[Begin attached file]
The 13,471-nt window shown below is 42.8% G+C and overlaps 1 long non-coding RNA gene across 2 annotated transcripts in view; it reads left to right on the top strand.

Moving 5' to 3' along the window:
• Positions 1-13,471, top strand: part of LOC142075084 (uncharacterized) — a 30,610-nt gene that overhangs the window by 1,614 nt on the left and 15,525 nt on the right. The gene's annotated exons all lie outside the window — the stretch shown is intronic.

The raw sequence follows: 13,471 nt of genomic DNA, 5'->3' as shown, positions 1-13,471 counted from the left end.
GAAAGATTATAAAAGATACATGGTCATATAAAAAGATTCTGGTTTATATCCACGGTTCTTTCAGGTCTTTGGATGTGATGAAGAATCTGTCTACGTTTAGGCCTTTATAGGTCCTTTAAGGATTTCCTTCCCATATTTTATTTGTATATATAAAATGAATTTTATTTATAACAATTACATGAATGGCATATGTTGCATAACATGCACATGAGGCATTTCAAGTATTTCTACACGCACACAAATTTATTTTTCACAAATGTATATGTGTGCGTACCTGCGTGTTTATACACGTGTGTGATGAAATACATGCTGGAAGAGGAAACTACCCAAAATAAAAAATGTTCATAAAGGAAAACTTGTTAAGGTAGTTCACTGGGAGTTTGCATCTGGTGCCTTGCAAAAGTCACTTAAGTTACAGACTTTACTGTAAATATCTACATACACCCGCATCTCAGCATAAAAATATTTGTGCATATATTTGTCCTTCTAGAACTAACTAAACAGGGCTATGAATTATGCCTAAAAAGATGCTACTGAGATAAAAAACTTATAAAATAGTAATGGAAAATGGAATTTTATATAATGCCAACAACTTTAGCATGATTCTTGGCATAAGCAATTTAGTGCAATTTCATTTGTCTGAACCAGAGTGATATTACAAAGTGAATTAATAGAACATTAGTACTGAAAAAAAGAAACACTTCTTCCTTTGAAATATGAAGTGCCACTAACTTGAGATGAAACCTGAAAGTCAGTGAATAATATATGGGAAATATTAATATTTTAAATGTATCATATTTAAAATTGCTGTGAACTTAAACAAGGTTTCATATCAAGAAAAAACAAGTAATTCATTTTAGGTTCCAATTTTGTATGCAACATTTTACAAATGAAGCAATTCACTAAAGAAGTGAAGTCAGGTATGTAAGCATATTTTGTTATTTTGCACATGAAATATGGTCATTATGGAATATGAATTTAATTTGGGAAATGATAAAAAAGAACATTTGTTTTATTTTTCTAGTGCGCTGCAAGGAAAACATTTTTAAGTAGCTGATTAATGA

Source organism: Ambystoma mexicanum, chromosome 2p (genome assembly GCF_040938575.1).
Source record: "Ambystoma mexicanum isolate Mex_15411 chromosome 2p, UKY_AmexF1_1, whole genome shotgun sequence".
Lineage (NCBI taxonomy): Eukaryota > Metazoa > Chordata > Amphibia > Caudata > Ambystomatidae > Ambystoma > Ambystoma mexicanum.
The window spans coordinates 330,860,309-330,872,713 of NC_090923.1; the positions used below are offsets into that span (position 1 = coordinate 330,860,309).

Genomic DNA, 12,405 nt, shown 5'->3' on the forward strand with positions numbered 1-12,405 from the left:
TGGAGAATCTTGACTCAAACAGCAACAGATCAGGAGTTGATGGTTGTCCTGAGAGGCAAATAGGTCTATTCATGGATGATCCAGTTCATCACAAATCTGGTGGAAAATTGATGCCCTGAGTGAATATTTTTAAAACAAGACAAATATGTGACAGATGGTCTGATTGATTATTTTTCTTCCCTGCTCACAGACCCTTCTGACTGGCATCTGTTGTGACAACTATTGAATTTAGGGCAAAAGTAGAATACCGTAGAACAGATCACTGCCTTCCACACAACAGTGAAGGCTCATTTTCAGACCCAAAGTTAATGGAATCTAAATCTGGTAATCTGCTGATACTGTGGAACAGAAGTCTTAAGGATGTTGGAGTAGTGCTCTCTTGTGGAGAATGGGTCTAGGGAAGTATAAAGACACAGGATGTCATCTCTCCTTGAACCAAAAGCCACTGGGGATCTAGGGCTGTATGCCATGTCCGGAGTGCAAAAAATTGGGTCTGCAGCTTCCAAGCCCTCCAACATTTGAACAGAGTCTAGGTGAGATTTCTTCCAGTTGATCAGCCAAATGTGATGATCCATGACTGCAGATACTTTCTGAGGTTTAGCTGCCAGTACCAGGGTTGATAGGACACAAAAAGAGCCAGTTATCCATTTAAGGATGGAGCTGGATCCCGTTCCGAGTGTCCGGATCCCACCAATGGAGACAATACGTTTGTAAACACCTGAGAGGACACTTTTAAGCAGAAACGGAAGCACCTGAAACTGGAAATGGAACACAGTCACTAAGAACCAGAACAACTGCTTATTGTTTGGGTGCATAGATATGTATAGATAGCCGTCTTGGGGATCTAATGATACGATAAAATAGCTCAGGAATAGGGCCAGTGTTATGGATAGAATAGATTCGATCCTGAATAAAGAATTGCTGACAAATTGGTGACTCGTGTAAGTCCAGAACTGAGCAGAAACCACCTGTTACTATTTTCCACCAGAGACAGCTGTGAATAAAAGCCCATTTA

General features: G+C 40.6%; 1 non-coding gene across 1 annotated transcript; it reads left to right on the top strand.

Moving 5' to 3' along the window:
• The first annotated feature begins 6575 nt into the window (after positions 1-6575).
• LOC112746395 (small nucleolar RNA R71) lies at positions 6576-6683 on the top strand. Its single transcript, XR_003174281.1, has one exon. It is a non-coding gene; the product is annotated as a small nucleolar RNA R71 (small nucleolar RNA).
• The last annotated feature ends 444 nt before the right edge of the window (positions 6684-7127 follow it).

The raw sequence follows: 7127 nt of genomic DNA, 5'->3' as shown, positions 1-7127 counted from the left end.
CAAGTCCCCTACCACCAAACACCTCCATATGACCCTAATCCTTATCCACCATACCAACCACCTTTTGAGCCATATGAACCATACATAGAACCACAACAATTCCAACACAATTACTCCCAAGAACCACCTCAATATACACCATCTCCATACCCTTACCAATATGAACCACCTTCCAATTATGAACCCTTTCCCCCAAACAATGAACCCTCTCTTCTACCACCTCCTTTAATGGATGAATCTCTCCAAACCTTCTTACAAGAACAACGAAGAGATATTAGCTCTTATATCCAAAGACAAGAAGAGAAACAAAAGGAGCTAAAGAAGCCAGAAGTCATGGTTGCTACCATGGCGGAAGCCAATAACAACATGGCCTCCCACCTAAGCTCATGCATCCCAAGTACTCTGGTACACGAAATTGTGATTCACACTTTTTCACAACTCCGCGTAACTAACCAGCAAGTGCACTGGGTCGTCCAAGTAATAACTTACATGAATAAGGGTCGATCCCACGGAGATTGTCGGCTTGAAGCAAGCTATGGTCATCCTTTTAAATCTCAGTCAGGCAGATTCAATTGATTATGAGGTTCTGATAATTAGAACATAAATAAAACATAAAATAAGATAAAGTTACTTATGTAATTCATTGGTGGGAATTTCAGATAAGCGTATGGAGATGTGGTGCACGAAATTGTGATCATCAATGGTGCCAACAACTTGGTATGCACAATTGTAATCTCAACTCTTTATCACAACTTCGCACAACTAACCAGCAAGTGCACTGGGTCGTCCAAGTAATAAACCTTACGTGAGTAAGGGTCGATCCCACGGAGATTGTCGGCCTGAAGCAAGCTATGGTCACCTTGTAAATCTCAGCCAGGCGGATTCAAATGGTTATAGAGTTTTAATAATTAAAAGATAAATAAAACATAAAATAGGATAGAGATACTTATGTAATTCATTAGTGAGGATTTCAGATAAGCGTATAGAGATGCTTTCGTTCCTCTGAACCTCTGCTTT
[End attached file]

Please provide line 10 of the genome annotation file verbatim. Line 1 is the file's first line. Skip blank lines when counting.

Genomic DNA, 12,405 nt, shown 5'->3' on the forward strand with positions numbered 1-12,405 from the left: